Prof. Jayanth R. Varma’s Financial Markets Blog

A blog on financial markets and their regulation

Of percentages, decimals, SEC and Rosenberg

Whether interest rates, volatilities and other similar numbers are expressed as percentages (say 6%) or as decimals (say 0.06) is a trivial yet vexed issue in finance. I always remind students that when they use an online option pricing calculator, this is one common source of error (the other common source of error is to use an annually compounded interest rate where the software expects a continuously compounded rate).

But even I never thought that confusion between percentages and decimals could cause $216 million of losses and an enforcement action by the US SEC. And that too at Axa Rosenberg Group – the firm that (under its original name Barr Rosenberg Associates or BARRA) pioneered quantitative portfolio management and risk measurement for institutional investors.

The SEC described the coding error as follows. (BRRC stands for Barr Rosenberg Research Centre, a subsidiary of ARG which stands for Axa Rosenberg Group):

In April 2007, BRRC put into production a new version of the Risk Model. BRRC had assigned the task of writing the computer code that would link this new Risk Model with the Optimizer primarily to two programmers. Although BRRC tested the new Risk Model, it did not conduct independent quality control over the programmers’ work on the code. When these two programmers linked the Risk Model to the Optimizer, they made an error in the Optimizer’s computer code. …

Starting in 2009, a BRRC employee began work as part of BRRC’s effort to implement a new version of the Risk Model. In June 2009, this employee noticed certain unexpected results when comparing the new Risk Model to the existing one that was rolled out in April 2007. He learned that the Optimizer was not reading the Risk Model’s assessment of common factor risks correctly because an error in the code caused a failure to perform the required scaling of information received from the Risk Model. Some Risk Model components sent information to the Optimizer in decimals while other components reported information in percentages; therefore the Optimizer had to convert the decimal information to percentages in order to effectively consider all the information on an equal footing. Because proper scaling did not occur, the Optimizer did not give the intended weight to common factor risks.

The SEC goes on to describe the cover-up as follows:

The Senior Official and other BRRC employees met around the end of June 2009 to further discuss the error. The BRRC employee who discovered the error advocated that the error be fixed immediately. The Senior Official, however, disagreed and stated that the error should be corrected when the new Risk Model would be implemented. The Senior Official directed BRRC employees with knowledge of the error to keep quiet about the discovery of the error and to not inform others about it. The BRRC employee who discovered the error asked the Senior Official whether ARG’s Global Chief Investment Officer (“CIO”) should be informed, and the Senior Official instructed that he should not be told.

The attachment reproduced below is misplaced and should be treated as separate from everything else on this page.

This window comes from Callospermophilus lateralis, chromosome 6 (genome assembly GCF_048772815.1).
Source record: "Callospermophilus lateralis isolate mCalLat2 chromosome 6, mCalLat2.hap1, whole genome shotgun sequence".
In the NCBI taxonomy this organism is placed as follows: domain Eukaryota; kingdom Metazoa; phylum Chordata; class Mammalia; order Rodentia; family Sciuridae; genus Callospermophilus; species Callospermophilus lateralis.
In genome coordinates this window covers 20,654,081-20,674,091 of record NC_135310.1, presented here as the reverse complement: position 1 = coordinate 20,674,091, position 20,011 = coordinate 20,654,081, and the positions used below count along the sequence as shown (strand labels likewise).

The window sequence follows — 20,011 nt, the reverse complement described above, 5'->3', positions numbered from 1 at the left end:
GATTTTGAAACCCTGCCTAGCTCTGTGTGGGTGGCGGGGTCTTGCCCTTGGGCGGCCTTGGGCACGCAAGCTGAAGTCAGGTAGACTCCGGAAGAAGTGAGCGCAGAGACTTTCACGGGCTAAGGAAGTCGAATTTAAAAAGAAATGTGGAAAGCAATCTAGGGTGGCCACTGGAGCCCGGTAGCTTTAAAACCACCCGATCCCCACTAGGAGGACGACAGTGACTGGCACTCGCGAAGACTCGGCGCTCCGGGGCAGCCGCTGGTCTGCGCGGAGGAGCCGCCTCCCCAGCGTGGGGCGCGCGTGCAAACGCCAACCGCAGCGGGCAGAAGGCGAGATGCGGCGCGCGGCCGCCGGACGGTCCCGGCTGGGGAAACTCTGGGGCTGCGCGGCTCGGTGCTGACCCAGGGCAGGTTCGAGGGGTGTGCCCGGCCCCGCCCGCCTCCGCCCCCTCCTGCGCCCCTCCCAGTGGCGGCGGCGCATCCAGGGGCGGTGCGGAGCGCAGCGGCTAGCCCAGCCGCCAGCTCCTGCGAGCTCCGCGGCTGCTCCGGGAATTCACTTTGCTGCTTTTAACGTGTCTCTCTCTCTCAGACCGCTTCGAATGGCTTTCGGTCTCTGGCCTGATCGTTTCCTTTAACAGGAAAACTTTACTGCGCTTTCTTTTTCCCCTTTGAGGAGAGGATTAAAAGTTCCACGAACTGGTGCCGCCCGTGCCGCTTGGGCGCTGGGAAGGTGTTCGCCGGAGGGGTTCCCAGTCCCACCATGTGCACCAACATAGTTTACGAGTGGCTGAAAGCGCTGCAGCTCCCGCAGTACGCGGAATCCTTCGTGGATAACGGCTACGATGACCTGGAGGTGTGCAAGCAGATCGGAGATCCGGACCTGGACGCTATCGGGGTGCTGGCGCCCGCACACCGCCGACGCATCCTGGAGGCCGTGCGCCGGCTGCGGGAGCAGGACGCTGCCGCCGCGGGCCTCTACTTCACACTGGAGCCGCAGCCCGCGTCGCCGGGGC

The SEC does not identify the “Senior Official” who tried to cover up the error, but last year Axa Rosenberg stated that Dr. Barr Rosenberg himself was involved in the cover-up and had resigned.

More than the trivial error itself, what is so tragic is that such a distinguished academic (whose papers I have been reading and enjoying for over 25 years) should try to cover up the error.

As an aside, in a case which is all about scaling errors, the SEC order itself contains a ridiculous scaling error – it states that the losses were $216,806,864 million. That would be $216 trillion which is well in excess of the total stock of financial assets in the world. I presume that the true losses were $216,806,864 or $216 million. I suppose this is fine unless the SEC tries to cover up this error.

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One response to “Of percentages, decimals, SEC and Rosenberg

  1. Richard Careaga February 4, 2011 at 11:50 pm

    All big numbers are the same big number without trying really hard. I’m sure that the supposedly significant digits, which are in the Magic Number Seven Plus or Minus Two range, were carefully checked, which is a shame because, of course, the “losses” were not measurements but differences between the outputs of two programs, which where themselves not measurements but models.

    We’d be less likely to fall into the big numbers trap if we still used powers of ten for anything over 9,999, say. Saying that the estimate of loss was 2 * 10^8 is both briefer and more informative than that “losses were $216,806,864.”

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